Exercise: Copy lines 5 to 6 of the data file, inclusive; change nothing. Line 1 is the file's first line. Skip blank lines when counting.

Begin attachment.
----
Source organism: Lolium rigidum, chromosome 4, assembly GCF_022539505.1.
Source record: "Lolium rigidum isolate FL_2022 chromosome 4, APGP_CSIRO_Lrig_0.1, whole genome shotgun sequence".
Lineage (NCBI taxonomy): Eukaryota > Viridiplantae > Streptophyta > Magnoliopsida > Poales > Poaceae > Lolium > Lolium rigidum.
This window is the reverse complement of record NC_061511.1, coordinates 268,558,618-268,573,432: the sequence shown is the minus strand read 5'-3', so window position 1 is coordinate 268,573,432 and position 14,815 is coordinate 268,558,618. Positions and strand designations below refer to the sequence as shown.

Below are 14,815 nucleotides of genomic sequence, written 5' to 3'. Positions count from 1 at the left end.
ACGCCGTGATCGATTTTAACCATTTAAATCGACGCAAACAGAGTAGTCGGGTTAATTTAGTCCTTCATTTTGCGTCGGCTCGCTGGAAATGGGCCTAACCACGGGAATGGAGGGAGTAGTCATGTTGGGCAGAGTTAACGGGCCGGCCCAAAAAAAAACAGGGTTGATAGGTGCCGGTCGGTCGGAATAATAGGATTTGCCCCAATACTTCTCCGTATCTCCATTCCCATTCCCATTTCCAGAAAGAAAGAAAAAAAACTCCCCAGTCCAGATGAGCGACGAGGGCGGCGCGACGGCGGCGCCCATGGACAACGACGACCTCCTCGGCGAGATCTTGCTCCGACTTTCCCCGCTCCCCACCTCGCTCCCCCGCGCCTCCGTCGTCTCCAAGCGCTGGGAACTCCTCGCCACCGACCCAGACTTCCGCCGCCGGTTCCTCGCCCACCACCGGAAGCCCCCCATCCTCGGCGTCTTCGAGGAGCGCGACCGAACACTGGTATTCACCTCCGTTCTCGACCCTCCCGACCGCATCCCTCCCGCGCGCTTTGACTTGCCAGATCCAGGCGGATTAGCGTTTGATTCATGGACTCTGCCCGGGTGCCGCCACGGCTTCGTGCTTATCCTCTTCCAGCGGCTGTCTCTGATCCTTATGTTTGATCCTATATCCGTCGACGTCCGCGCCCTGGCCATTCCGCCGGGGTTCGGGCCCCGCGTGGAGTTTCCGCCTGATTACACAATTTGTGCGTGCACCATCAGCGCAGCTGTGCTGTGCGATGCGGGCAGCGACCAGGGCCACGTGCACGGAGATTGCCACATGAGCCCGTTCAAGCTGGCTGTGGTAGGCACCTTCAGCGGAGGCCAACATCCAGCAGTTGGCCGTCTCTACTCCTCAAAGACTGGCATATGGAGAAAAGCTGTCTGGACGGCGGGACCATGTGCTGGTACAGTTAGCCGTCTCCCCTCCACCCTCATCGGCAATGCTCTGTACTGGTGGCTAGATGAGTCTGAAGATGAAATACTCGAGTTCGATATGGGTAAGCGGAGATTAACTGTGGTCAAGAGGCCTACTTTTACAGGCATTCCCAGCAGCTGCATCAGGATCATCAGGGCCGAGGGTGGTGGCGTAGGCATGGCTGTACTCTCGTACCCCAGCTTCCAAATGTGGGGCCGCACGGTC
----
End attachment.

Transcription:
Below are 14,815 nucleotides of genomic sequence, written 5' to 3'. Positions count from 1 at the left end.
ACGCCGTGATCGATTTTAACCATTTAAATCGACGCAAACAGAGTAGTCGGGTTAATTTAGTCCTTCATTTTGCGTCGGCTCGCTGGAAATGGGCCTAACCACGGGAATGGAGGGAGTAGTCATGTTGGGCAGAGTTAACGGGCCGGCCCAAAAAAAAACAGGGTTGATAGGTGCCGGTCGGTCGGAATAATAGGATTTGCCCCAATACTTCTCCGTATCTCCATTCCCATTCCCATTTCCAGAAAGAAAGAAAAAAAACTCCCCAGTCCAGATGAGCGACGAGGGCGGCGCGACGGCGGCGCCCATGGACAACGACGACCTCCTCGGCGAGATCTTGCTCCGACTTTCCCCGCTCCCCACCTCGCTCCCCCGCGCCTCCGTCGTCTCCAAGCGCTGGGAACTCCTCGCCACCGACCCAGACTTCCGCCGCCGGTTCCTCGCCCACCACCGGAAGCCCCCCATCCTCGGCGTCTTCGAGGAGCGCGACCGAACACTGGTATTCACCTCCGTTCTCGACCCTCCCGACCGCATCCCTCCCGCGCGCTTTGACTTGCCAGATCCAGGCGGATTAGCGTTTGATTCATGGACTCTGCCCGGGTGCCGCCACGGCTTCGTGCTTATCCTCTTCCAGCGGCTGTCTCTGATCCTTATGTTTGATCCTATATCCGTCGACGTCCGCGCCCTGGCCATTCCGCCGGGGTTCGGGCCCCGCGTGGAGTTTCCGCCTGATTACACAATTTGTGCGTGCACCATCAGCGCAGCTGTGCTGTGCGATGCGGGCAGCGACCAGGGCCACGTGCACGGAGATTGCCACATGAGCCCGTTCAAGCTGGCTGTGGTAGGCACCTTCAGCGGAGGCCAACATCCAGCAGTTGGCCGTCTCTACTCCTCAAAGACTGGCATATGGAGAAAAGCTGTCTGGACGGCGGGACCATGTGCTGGTACAGTTAGCCGTCTCCCCTCCACCCTCATCGGCAATGCTCTGTACTGGTGGCTAGATGAGTCTGAAGATGAAATACTCGAGTTCGATATGGGTAAGCGGAGATTAACTGTGGTCAAGAGGCCTACTTTTACAGGCATTCCCAGCAGCTGCATCAGGATCATCAGGGCCGAGGGTGGTGGCGTAGGCATGGCTGTACTCTCGTACCCCAGCTTCCAAATGTGGGGCCGCACGGTC